In the post-Keynesian era, the clarity of Keynes has been lost. Many Central Banks have gone back to pre-Keynesian ideas, abandoning the goal of full-employment, and focusing solely on controlling inflation. Substantial doubt has been created as to whether or not monetary policy, or helicopter money, can be useful in solving problems of unemployment. When countries spend more foreign exchange on imports than they can earn, they are forced to borrow dollars from the IMF. As a condition of such loans, the IMF insists on austerity – governments should balance budgets and not print money to finance deficits. According to the IMF, financing deficits with increases in money supply can lead to high inflation, with heavy economic costs. However, according to Keynes, we should increase money supply in an economy with high unemployment such as Pakistan. Printing money is not inflationary in such a situation. So who is right? Keynes or the IMF?

Recent research by Princeton economists Mian and Sufi sheds considerable light on the answer, which is obvious in retrospect: Both Keynes and IMF are right. What happens depends on who picks up the helicopter money and what they do with it. If those who get the money buy land, property values will go up. If they invest in stocks, this will create a bubble in the stock market. If they put it in their Swiss accounts, this will lead to depreciation of the exchange rate. However, if the money is used wisely, to invest in projects which increase the productive capacity of the economy, this will create employment and generate the economic returns needed to provide support and backing for the newly created money.

When Keynesian policies of full employment and social support for laborers eroded the wealth shares of the power of the rich, it is an article of faith for the wealthy elite, the counterattack created alternative policies, as well as theories and ideologies to support these policies. Decades of experience with these policies, codified in the Washington Consensus as privatization, liberalization and stabilization, has shown that they produce increasing inequality but do not produce growth. Alternative models for successful development are always corrupt. The historical record does not bear this out.available. The most spectacular recent example was labor leader Lula of Brazil. After being elected president in 2003, his deficit financed programs of social support and investment created progress and prosperity. Under Lula, Brazil went from being the most heavily indebted country in the world to the eighth largest economy, and 20 million people rose out of poverty. There are many other examples of wise public spending listed by Ellen Brown in The Public Bank Solution: From Austerity to Prosperity. Other kinds of examples also exist, where reckless and corrupt governments can wreak havoc on the economy, as the IMF fears. Can we rise to the challenge which faces us in Pakistan? That is, to curb corruption and spend efficiently on social services and productive investments, leading to the Keynesiian outdcomes of full employument wiithoujt inflation?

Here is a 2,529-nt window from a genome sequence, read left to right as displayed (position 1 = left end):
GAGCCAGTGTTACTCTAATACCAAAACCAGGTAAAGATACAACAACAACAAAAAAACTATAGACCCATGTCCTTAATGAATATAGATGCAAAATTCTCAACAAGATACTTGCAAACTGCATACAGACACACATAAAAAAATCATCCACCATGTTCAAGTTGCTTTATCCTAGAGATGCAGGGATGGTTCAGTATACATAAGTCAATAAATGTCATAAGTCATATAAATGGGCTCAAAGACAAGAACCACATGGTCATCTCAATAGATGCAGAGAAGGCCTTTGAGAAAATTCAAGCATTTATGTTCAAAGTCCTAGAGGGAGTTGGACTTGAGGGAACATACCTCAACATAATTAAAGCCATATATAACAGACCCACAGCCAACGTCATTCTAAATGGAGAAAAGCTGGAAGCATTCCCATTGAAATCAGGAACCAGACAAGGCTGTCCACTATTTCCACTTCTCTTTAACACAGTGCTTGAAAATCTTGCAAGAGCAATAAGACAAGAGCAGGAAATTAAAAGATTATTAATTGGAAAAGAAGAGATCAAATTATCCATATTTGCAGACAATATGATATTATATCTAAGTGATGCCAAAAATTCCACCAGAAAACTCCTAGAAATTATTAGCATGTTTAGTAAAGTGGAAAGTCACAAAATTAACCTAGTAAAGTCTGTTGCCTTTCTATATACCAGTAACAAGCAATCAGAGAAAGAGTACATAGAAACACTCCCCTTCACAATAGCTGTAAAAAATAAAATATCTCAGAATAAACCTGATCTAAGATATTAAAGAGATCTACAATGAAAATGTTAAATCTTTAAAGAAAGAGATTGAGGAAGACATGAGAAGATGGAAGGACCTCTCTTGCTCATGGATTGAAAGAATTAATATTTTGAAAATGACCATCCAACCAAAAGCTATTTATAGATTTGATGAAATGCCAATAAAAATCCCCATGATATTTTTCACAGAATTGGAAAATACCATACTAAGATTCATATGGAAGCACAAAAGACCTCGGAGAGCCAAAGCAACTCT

Modern history is largely driven by the battle of the rich (top 0.01%) against the masses (bottom 90%). Over the past few decades, the rich have been tremendously successful in having it all their way. A previous blog post on “Deception and Democracy” illustrates by examples their successful conversion of democracy into plutocracy in the USA. As pointed out by Polanyi, unregulated markets create disastrous outcomes for the majority. Therefore, in a democratic environment, theories which misrepresent facts and justify massive inequalities are essential pillars of support for the plutocrats. Spreading these theories via media and educational channels helps create an environment where people support policies which go against their common interests.

As many posts on austerity on the RWER blog have shown, austerity has only caused massive damages to the European Union (just search for “austerity” on the blog). Theories which support austerity as a policy are disseminated by premier educational institutions and provide a crucial pillar of support for enforcing such policies. Equally, educating the public about the flaws of such policies and providing a viable alternative is an essential element of a counter-attack. Ellen Brown has performed a tremendous service with her books “From Austerity to Prosperity: The Public Bank Solution” and also “Web of Debt: The Shocking Truth about our Monetary System and how we can break free.”  I have tried to pick up certain key insights from these books and summarized them as a solution to development problems in Islamic economies in my paper: “On the Nature of Modern Money.” However this paper is lengthy and complex, and meant for a professional audience. My newspaper article “Keynes vs. IMF” presents a brief and oversimplified version of some of the key ideas the public needs to learn, in order to be able to overcome the illusion that austerity is good for them.